Water System Pump Failure Forces City of Jamestown To Declare State of Emergency



The failure of the pumps which draw water from the raw water intake at the city lake last week forced the City of Jamestown to declare a State of Emergency.

In a special called meeting of the Jamestown City Council on Friday, January 24, the council members were joined by Tom Bennett, the city’s engineer, Water Plant Supervisor Chris Ramsey and others to gather information, develop plans for alleviating the problem, and to issue a statement to the public concerning the situation.

Mayor Ryan Smith said that over the previous two weeks, the city had experienced a series of problems, starting with the extremely cold weather which caused a lot of leaks that had resulted in the loss of a lot of water, which had forced the pumps at both the raw water intake at the city lake and at the filtration plant to run practically non-stop.

The primary pump at the raw water intake at the city lake gave out and essentially came apart, flooding the pumphouse which also contained the electronic control mechanisms.

In order to keep the water system running, emergency repairs were made by taking a smaller pump from the water treatment plant to the raw water intake, and although the system is operating, it is only at about half the normal capacity.

Mayor Smith explained that claims had been made to the city’s insurance carrier, but it takes time to get claims approved, and in order to get the situation fixed, it would take some sizeable expenditures for equipment.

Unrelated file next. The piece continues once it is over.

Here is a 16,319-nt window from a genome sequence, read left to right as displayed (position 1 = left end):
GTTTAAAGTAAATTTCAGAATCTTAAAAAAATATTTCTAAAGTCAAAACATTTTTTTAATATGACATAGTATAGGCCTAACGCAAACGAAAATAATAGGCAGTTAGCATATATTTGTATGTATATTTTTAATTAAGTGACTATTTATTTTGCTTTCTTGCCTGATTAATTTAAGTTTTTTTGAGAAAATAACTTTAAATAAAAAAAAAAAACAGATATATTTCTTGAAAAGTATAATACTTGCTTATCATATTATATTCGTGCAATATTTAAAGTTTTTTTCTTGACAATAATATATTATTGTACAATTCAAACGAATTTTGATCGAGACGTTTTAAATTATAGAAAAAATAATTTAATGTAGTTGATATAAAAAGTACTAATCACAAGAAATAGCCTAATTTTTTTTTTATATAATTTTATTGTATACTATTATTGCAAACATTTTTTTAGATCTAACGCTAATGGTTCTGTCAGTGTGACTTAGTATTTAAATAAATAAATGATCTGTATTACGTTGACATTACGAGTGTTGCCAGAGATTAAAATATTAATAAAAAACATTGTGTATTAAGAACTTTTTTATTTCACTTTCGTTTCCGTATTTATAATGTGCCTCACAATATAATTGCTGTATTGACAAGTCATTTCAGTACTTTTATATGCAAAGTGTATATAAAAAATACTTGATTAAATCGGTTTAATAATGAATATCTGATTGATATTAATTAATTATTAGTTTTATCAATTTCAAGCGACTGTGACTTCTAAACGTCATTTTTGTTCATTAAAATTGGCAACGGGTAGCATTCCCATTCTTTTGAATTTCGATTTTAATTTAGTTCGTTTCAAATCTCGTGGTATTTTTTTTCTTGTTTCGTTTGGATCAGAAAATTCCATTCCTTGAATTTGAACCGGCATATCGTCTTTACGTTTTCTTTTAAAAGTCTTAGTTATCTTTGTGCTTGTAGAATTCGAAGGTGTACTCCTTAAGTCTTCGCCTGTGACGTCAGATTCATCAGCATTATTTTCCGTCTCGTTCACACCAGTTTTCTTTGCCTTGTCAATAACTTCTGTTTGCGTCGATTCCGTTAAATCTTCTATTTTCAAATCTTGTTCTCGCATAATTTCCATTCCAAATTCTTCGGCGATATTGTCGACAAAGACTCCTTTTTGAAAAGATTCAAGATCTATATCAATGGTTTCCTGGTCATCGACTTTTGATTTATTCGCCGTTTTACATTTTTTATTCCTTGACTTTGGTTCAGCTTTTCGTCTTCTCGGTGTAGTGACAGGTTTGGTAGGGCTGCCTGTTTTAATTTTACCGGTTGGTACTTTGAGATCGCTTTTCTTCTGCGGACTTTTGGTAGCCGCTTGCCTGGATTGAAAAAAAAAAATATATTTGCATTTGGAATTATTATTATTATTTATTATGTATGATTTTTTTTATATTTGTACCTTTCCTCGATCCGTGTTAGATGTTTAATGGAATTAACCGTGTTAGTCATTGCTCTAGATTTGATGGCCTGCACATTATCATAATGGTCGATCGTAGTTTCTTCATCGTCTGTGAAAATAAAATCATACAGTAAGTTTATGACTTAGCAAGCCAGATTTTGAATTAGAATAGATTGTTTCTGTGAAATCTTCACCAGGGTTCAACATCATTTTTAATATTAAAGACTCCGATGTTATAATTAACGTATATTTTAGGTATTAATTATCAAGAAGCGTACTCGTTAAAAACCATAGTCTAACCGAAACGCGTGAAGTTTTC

Mayor Smith further explained:  “We took the high service pump at the water plant to the raw water intake, so we need to fix the problem created at the water plant.  We only have one pump at the intake now, and are using two smaller pumps at the water plant.”

“Our primary concern now is trying to keep all the tanks filled.  Should we experience a power failure, we would be in a very unfavorable situation, since we are limited in our ability to keep the service up to the level we need to maintain.”

He further stated that he had already made a request to the insurance company to allow the city to bring their engineer on board, and was waiting for an ok from them.

He also commended the water department personnel for their diligence and dedication during the crisis.

He then introduced Tom Bennett of Bennett & Associates, who serves as the city’s engineer.

Read the rest of the story in this weeks Fentress Courier.